What is the significance of the opening scene in The Poisonwood Bible? What does it mean, and why does Kingsolver choose it to be the opening?

Expert Answers

An illustration of the letter 'A' in a speech bubbles

The novel opens with the meditation of a white woman, Orleanna Price, addressed to her favorite child, on Africa. Kingsolver uses this as her opening because it introduces setting, character, and most importantly, theme: what has white colonization done to Africa?

The setting is Africa, and Kingsolver immediately shows us whites as alien invaders, if—at this point—gently so: the mother and four daughters in their "shirtwaist" dresses, traveling on a path through the jungle to have their picnic lunch. They are out of place amid the spiders, ants and monkeys, and Kingsolver uses these females to introduce and foreshadow her theme of the incompatibility of the Western world with Africa and the damage the encounter has wrought: she calls these Americans "doomed blossoms" that invite our sympathy, but immediately warns us to "be careful" where we assign our sympathies.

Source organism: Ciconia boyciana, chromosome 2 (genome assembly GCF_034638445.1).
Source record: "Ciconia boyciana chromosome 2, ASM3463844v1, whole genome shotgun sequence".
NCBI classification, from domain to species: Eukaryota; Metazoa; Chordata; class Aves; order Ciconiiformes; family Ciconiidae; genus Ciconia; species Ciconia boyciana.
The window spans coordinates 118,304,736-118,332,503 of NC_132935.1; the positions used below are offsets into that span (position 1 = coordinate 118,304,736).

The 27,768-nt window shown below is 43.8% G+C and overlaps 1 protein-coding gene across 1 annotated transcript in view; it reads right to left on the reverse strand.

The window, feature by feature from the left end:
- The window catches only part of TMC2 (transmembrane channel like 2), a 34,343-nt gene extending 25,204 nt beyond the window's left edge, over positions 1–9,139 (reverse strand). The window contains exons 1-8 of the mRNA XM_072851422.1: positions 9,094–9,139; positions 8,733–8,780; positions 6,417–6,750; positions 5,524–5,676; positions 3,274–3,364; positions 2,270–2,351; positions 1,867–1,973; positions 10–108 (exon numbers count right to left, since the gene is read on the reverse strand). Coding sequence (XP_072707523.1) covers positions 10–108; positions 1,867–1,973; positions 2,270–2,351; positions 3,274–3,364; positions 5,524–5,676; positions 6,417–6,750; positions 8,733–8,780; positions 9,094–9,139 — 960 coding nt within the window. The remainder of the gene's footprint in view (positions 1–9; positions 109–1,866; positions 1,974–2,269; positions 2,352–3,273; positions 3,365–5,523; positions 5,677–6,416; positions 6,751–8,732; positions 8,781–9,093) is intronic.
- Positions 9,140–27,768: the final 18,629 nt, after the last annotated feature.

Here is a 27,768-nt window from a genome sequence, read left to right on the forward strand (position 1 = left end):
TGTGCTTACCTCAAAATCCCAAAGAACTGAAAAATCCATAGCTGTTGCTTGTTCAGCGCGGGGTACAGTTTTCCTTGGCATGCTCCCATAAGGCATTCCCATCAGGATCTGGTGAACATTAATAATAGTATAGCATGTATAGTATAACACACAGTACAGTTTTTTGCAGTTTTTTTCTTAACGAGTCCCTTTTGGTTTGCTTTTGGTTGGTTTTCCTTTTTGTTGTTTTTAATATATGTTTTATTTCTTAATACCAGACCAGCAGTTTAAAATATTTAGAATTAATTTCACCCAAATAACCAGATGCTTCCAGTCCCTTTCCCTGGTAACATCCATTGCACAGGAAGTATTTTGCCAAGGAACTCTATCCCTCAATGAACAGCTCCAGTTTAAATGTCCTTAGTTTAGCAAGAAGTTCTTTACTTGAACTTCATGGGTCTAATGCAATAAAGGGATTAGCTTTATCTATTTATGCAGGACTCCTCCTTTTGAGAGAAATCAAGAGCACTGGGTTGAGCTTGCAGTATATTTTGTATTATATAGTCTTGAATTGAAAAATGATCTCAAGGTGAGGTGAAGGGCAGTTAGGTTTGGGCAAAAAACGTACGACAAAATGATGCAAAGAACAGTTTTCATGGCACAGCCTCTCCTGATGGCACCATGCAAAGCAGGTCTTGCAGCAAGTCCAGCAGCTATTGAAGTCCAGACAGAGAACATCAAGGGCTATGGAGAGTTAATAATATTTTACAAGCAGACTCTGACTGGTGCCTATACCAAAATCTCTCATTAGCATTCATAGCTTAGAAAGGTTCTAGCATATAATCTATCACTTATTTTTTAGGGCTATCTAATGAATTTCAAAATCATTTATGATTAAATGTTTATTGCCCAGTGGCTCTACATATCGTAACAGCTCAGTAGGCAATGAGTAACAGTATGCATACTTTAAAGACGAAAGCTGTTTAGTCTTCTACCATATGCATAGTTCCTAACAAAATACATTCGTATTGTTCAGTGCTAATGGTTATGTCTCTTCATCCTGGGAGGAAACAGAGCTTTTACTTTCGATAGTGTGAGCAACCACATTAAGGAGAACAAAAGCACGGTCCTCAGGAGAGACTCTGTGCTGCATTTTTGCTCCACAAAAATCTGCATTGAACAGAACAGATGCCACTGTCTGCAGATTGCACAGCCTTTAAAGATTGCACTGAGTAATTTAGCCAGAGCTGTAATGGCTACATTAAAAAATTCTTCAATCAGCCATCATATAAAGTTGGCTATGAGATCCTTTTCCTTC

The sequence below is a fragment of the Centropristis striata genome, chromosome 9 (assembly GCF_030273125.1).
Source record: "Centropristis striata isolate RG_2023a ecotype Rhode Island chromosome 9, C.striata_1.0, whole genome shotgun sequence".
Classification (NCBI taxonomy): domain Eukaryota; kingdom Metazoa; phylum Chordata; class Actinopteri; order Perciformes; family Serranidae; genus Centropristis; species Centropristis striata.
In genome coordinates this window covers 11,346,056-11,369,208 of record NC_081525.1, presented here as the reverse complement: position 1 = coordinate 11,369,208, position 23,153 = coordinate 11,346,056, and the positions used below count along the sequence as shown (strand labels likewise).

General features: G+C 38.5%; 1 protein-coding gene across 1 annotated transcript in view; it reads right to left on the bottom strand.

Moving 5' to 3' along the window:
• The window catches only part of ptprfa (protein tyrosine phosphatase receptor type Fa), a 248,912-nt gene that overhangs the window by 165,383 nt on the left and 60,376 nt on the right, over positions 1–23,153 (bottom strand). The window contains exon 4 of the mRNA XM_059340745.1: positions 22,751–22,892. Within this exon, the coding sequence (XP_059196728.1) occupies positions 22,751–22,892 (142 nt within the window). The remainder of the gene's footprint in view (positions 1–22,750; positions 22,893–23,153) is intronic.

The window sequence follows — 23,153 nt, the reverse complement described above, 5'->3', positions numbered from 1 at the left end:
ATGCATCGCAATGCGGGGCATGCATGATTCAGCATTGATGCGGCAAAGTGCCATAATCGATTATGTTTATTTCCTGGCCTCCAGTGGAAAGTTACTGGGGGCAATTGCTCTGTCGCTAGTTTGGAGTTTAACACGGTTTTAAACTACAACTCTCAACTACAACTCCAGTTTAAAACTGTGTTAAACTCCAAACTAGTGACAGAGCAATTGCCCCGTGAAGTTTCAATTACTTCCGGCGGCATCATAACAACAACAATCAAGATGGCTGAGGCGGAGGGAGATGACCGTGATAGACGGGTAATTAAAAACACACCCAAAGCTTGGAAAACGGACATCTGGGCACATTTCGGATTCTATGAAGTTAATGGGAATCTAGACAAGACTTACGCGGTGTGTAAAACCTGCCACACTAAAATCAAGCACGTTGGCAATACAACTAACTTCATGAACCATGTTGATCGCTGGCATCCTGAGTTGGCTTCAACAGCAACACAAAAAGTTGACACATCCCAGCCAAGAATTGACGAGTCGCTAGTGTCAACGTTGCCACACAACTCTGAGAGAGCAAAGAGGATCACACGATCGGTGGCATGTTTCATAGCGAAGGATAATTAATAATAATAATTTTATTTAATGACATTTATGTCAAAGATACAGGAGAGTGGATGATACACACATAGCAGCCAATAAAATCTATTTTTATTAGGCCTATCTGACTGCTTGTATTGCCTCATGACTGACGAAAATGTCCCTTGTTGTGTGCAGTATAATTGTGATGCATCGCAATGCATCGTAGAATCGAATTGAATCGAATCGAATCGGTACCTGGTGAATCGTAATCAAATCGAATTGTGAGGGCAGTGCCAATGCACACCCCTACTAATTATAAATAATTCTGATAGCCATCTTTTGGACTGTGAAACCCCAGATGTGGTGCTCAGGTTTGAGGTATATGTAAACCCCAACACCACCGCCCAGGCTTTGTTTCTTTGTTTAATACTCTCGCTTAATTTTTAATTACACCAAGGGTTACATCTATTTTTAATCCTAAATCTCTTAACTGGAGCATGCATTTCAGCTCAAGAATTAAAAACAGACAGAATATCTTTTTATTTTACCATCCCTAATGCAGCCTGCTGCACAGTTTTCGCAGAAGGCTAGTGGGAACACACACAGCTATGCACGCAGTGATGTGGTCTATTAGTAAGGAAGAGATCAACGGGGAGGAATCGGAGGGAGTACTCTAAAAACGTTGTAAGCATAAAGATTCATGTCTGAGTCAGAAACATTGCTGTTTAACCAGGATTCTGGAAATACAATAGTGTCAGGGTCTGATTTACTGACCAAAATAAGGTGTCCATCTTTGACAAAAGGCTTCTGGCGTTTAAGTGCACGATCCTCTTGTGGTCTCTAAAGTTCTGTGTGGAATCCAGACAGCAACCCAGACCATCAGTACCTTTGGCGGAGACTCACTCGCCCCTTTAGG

Having lyrically and vividly set the scene of this American...

(The entire section contains 2 answers and 470 words.)

Unlock This Answer Now

Start your 48-hour free trial to unlock this answer and thousands more. Enjoy eNotes ad-free and cancel anytime.

Start your 48-Hour Free Trial
Approved by eNotes Editorial Team